The night was capped off with a little dancing, and more cocktails. My friends TORE up the dance floor, and everyone was relaxed and having a good time. Speaking of my friends, can we just talk about my amazing support system for a second? Look at these beautiful family members and friends who came out (below). In five years of dealing with infertility, I have never felt so supported, and never felt so connected. When you go through infertility, you feel alone. Even when you have an AMAZING group like this, you feel like people can’t possibly understand what you’re going through because they don’t understand how all-consuming the whole thing is. I think after enjoying the gala together, a greater understanding has been reached about the commitment to treatment it takes to be successful through this journey, and that’s something I feel wonderful about. It’s hard to explain when you need to miss important life events because you have no control over your body’s calendar. The people in attendance certainly understand that now, and for that I am so grateful.


Though this year is going to be hard to top, I hope to see you next year at the Gala. Even if you are not directly impacted by infertility, you likely know 1 in 8 who are. Many couples struggle silently, as there is still such a stigma associated with the disease. Whether or not you know anyone effected, it is a lovely, inspirational evening where you get to put on your fancy pants, let loose on the dance floor, and support an amazing cause. Below is a collage of pictures from the evening; enjoy!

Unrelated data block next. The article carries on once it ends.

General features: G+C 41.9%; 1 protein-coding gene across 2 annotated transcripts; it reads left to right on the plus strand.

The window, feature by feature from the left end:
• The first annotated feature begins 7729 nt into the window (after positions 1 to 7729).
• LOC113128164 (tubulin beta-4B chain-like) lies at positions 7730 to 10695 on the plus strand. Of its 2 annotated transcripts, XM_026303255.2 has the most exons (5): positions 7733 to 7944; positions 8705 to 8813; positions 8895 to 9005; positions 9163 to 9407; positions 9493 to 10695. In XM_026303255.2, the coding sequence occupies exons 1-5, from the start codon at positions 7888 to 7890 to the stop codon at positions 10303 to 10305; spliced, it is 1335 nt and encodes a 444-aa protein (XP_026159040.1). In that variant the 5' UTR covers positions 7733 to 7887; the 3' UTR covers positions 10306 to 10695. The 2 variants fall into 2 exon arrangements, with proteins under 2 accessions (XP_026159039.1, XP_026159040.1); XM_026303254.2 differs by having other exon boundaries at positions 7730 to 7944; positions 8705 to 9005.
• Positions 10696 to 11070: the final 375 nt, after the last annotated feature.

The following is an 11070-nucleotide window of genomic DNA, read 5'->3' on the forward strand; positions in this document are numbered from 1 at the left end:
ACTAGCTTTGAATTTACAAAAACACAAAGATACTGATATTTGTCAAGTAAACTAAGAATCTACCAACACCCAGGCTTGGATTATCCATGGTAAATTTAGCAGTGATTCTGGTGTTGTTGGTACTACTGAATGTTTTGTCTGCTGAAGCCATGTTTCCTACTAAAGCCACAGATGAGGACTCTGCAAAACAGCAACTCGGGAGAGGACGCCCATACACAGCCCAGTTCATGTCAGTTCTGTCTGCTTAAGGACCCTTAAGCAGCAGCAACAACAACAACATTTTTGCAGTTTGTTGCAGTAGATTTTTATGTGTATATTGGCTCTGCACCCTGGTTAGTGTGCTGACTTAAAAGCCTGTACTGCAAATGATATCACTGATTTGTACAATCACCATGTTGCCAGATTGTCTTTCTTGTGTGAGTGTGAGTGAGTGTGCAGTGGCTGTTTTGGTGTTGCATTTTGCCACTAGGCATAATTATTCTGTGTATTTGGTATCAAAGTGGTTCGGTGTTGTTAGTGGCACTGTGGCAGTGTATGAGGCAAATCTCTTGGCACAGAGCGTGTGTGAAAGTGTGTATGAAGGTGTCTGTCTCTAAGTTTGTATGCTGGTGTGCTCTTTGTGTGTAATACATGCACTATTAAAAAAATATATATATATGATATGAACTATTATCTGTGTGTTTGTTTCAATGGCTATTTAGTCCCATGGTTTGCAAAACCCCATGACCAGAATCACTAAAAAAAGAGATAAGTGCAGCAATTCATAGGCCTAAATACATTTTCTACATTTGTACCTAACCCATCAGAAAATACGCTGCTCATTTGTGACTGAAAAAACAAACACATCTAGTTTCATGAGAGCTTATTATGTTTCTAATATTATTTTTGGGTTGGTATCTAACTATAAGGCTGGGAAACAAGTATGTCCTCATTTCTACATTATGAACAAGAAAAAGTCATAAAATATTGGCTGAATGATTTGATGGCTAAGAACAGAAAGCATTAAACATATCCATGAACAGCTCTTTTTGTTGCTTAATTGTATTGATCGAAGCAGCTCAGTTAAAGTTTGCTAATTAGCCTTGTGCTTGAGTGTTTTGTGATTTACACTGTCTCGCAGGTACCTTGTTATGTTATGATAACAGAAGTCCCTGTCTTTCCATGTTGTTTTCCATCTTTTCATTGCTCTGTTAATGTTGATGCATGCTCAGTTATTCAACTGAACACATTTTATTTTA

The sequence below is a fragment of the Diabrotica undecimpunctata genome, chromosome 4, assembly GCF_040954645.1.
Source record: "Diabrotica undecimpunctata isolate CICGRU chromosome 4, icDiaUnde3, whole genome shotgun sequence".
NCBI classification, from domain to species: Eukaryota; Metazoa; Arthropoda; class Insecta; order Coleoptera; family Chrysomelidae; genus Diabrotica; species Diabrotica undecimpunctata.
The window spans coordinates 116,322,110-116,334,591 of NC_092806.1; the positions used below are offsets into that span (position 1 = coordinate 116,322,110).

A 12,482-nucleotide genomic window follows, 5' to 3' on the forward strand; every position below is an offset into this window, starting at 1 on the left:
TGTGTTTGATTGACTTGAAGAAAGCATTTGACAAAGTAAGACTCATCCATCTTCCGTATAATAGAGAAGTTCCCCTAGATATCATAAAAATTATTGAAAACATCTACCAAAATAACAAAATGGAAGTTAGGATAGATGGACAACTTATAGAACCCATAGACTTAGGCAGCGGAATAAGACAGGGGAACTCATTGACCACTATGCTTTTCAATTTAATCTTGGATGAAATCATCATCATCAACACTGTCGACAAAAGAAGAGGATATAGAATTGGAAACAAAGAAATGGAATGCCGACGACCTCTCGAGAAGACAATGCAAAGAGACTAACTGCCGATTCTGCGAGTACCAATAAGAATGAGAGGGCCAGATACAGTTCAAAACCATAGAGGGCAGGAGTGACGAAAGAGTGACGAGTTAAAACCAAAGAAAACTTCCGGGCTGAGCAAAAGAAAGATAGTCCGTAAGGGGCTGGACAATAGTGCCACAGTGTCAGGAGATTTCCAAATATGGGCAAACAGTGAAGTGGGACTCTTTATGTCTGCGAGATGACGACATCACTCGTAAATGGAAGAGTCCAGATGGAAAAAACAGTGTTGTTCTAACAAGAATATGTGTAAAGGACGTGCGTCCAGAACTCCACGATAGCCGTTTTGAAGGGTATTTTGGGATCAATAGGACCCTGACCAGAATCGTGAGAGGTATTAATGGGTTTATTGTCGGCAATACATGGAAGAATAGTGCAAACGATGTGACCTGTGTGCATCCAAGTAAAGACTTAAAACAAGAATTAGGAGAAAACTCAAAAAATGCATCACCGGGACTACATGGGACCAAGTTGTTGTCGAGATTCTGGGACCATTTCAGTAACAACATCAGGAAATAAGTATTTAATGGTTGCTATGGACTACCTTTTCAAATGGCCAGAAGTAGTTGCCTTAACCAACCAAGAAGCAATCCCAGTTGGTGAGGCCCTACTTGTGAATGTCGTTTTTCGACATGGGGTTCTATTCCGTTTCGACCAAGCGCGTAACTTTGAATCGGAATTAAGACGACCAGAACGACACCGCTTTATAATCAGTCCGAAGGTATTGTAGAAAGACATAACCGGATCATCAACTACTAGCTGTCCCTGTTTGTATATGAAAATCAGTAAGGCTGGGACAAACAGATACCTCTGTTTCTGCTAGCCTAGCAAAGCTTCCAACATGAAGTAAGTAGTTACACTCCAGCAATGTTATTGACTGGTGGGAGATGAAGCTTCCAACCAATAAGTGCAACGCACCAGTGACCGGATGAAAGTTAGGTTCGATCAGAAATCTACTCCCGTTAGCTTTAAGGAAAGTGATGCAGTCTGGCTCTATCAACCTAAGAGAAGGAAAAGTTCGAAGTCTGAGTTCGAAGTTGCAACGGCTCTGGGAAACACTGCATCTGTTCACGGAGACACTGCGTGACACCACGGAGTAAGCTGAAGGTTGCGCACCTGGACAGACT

gala collage gala 3



Infertility-Our Struggle: IVF #2 FET

Infertility-Our Struggle_IVF #2(1)

To start, FET stands for frozen embryo transfer. If you remember from the result, the only thing that kind of helped get us through the devastation of the first round, was that we had this embryo waiting for us.

Unfortunately, it just didn’t fucking work. I had a bad feeling about it the whole time, followed by nightmares, and I just never felt like it was going to happen. I was not in a good place throughout the whole process. And, our official pregnancy test was on the anniversary of my mother’s passing. The worst of the worst.

That’s it. Disappointed? You shoulda been there.

The next cycle though, I have plennnnnty to talk about. Up next: IVF #3…Hoping for Twins!

Interview Questions to Ask a Potential Doula

Interview Questions to Ask a Potential DoulaYou’re pregnant; congratulations!! Whether planned or not, pregnancy can be an extremely overwhelming time. Below are some questions to ask a potential doula to take the stress out of the planning process. Less stress makes this journey so much more enjoyable!

*With what agency did you receive your training to become a doula?*

-There are many acceptable answers for this question: ProDoula, DONA International, CAPPA, Childbirth International, and the list goes on. The only thing I would want to know when selecting a doula, is that she (or he! There are man doulas on the rise!) is trained through a professional doula organization. I am sure that there are many wonderful doulas who are not professionally trained, but I would want to know that mine was.

*Do you only help women who want an unmedicated birth?*

-The answer here should most certainly be NO! (Even if you want an unmedicated delivery!) A doula’s role is to support the client with her birthing decisions. Doulas are trained in all types of birthing scenarios to be able to provide an individualized support to each family she assists. If a doula answers YES to this question, she is pushing her own birthing agenda, rather than listening to and understanding her clients’ wishes.